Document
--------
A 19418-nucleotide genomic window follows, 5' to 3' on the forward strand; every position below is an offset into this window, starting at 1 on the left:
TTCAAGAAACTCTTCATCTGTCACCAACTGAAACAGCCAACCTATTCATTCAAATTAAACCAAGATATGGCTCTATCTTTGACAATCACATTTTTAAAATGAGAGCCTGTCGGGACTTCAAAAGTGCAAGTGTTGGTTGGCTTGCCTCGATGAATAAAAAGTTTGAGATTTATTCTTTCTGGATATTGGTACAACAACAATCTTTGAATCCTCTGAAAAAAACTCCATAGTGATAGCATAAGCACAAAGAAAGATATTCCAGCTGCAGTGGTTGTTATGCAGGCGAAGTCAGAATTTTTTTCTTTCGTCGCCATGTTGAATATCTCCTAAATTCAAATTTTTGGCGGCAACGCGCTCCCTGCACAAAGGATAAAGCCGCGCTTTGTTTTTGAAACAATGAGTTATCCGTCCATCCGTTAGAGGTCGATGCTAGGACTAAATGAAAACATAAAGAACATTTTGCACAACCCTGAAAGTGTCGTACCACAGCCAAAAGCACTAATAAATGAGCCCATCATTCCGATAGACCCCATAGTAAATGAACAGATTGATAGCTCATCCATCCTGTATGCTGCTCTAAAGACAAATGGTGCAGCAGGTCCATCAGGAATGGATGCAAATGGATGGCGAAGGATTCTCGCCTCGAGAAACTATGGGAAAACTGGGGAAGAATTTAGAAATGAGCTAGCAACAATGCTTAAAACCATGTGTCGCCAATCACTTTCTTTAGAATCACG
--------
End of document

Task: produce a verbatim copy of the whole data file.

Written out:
A 19418-nucleotide genomic window follows, 5' to 3' on the forward strand; every position below is an offset into this window, starting at 1 on the left:
TTCAAGAAACTCTTCATCTGTCACCAACTGAAACAGCCAACCTATTCATTCAAATTAAACCAAGATATGGCTCTATCTTTGACAATCACATTTTTAAAATGAGAGCCTGTCGGGACTTCAAAAGTGCAAGTGTTGGTTGGCTTGCCTCGATGAATAAAAAGTTTGAGATTTATTCTTTCTGGATATTGGTACAACAACAATCTTTGAATCCTCTGAAAAAAACTCCATAGTGATAGCATAAGCACAAAGAAAGATATTCCAGCTGCAGTGGTTGTTATGCAGGCGAAGTCAGAATTTTTTTCTTTCGTCGCCATGTTGAATATCTCCTAAATTCAAATTTTTGGCGGCAACGCGCTCCCTGCACAAAGGATAAAGCCGCGCTTTGTTTTTGAAACAATGAGTTATCCGTCCATCCGTTAGAGGTCGATGCTAGGACTAAATGAAAACATAAAGAACATTTTGCACAACCCTGAAAGTGTCGTACCACAGCCAAAAGCACTAATAAATGAGCCCATCATTCCGATAGACCCCATAGTAAATGAACAGATTGATAGCTCATCCATCCTGTATGCTGCTCTAAAGACAAATGGTGCAGCAGGTCCATCAGGAATGGATGCAAATGGATGGCGAAGGATTCTCGCCTCGAGAAACTATGGGAAAACTGGGGAAGAATTTAGAAATGAGCTAGCAACAATGCTTAAAACCATGTGTCGCCAATCACTTTCTTTAGAATCACG